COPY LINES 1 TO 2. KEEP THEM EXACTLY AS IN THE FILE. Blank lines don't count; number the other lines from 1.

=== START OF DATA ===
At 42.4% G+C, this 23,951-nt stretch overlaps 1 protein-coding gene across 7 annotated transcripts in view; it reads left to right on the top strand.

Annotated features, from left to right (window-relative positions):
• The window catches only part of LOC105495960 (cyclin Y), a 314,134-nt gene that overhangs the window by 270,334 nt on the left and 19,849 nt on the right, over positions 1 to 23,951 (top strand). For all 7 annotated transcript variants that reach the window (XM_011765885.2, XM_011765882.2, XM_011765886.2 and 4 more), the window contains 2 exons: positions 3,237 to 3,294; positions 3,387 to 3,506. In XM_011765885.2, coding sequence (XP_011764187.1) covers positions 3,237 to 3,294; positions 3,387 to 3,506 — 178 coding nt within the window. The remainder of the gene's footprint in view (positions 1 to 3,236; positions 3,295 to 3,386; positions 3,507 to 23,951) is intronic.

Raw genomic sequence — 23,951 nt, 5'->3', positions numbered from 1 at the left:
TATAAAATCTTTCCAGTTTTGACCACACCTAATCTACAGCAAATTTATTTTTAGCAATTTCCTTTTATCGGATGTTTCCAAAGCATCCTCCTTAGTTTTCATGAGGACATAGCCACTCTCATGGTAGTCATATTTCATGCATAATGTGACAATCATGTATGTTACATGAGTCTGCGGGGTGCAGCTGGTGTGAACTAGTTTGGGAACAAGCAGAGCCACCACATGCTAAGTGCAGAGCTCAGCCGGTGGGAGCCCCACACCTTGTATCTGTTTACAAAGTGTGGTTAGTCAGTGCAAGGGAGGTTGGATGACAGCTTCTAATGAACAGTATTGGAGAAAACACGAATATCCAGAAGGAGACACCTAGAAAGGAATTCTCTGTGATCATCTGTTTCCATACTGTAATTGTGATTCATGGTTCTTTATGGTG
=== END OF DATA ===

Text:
At 42.4% G+C, this 23,951-nt stretch overlaps 1 protein-coding gene across 7 annotated transcripts in view; it reads left to right on the top strand.

Annotated features, from left to right (window-relative positions):